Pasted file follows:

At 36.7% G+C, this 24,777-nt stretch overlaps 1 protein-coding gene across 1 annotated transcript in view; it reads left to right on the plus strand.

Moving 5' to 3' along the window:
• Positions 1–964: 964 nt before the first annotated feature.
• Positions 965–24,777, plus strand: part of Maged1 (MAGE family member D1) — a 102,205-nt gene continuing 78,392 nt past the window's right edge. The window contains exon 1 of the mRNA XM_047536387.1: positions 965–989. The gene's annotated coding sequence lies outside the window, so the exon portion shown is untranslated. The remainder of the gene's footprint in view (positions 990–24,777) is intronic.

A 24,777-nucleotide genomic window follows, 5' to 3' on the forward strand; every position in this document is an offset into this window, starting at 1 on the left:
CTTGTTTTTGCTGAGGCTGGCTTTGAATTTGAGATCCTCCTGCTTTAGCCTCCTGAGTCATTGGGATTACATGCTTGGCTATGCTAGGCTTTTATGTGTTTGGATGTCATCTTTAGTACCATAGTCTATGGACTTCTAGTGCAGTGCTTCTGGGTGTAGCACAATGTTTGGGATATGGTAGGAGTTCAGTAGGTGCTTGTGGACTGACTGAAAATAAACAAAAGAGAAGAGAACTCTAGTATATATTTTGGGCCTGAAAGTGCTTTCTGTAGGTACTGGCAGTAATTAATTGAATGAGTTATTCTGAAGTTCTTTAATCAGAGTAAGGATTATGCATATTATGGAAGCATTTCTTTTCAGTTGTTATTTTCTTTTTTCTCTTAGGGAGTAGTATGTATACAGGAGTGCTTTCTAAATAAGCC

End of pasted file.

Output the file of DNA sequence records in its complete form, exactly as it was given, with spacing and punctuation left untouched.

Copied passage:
At 36.7% G+C, this 24,777-nt stretch overlaps 1 protein-coding gene across 1 annotated transcript in view; it reads left to right on the plus strand.

Moving 5' to 3' along the window:
• Positions 1–964: 964 nt before the first annotated feature.
• Positions 965–24,777, plus strand: part of Maged1 (MAGE family member D1) — a 102,205-nt gene continuing 78,392 nt past the window's right edge. The window contains exon 1 of the mRNA XM_047536387.1: positions 965–989. The gene's annotated coding sequence lies outside the window, so the exon portion shown is untranslated. The remainder of the gene's footprint in view (positions 990–24,777) is intronic.

A 24,777-nucleotide genomic window follows, 5' to 3' on the forward strand; every position in this document is an offset into this window, starting at 1 on the left:
CTTGTTTTTGCTGAGGCTGGCTTTGAATTTGAGATCCTCCTGCTTTAGCCTCCTGAGTCATTGGGATTACATGCTTGGCTATGCTAGGCTTTTATGTGTTTGGATGTCATCTTTAGTACCATAGTCTATGGACTTCTAGTGCAGTGCTTCTGGGTGTAGCACAATGTTTGGGATATGGTAGGAGTTCAGTAGGTGCTTGTGGACTGACTGAAAATAAACAAAAGAGAAGAGAACTCTAGTATATATTTTGGGCCTGAAAGTGCTTTCTGTAGGTACTGGCAGTAATTAATTGAATGAGTTATTCTGAAGTTCTTTAATCAGAGTAAGGATTATGCATATTATGGAAGCATTTCTTTTCAGTTGTTATTTTCTTTTTTCTCTTAGGGAGTAGTATGTATACAGGAGTGCTTTCTAAATAAGCC